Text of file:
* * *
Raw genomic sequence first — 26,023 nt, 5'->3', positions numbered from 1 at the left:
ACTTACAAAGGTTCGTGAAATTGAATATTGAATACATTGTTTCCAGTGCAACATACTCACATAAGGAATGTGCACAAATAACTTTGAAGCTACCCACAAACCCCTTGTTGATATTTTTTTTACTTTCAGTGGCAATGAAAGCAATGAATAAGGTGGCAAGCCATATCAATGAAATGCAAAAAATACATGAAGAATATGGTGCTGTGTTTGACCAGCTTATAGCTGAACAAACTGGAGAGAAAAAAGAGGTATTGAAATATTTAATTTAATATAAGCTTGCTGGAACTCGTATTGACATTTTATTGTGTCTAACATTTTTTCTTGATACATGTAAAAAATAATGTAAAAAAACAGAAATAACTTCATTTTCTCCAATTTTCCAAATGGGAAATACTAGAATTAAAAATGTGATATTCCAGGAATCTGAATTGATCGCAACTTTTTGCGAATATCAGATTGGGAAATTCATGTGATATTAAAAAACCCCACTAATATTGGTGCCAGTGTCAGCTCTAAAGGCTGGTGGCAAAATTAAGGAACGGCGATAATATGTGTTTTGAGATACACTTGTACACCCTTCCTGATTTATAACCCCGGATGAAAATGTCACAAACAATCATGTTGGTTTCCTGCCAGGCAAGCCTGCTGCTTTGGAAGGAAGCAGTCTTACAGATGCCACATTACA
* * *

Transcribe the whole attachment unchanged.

Raw genomic sequence first — 26,023 nt, 5'->3', positions numbered from 1 at the left:
ACTTACAAAGGTTCGTGAAATTGAATATTGAATACATTGTTTCCAGTGCAACATACTCACATAAGGAATGTGCACAAATAACTTTGAAGCTACCCACAAACCCCTTGTTGATATTTTTTTTACTTTCAGTGGCAATGAAAGCAATGAATAAGGTGGCAAGCCATATCAATGAAATGCAAAAAATACATGAAGAATATGGTGCTGTGTTTGACCAGCTTATAGCTGAACAAACTGGAGAGAAAAAAGAGGTATTGAAATATTTAATTTAATATAAGCTTGCTGGAACTCGTATTGACATTTTATTGTGTCTAACATTTTTTCTTGATACATGTAAAAAATAATGTAAAAAAACAGAAATAACTTCATTTTCTCCAATTTTCCAAATGGGAAATACTAGAATTAAAAATGTGATATTCCAGGAATCTGAATTGATCGCAACTTTTTGCGAATATCAGATTGGGAAATTCATGTGATATTAAAAAACCCCACTAATATTGGTGCCAGTGTCAGCTCTAAAGGCTGGTGGCAAAATTAAGGAACGGCGATAATATGTGTTTTGAGATACACTTGTACACCCTTCCTGATTTATAACCCCGGATGAAAATGTCACAAACAATCATGTTGGTTTCCTGCCAGGCAAGCCTGCTGCTTTGGAAGGAAGCAGTCTTACAGATGCCACATTACA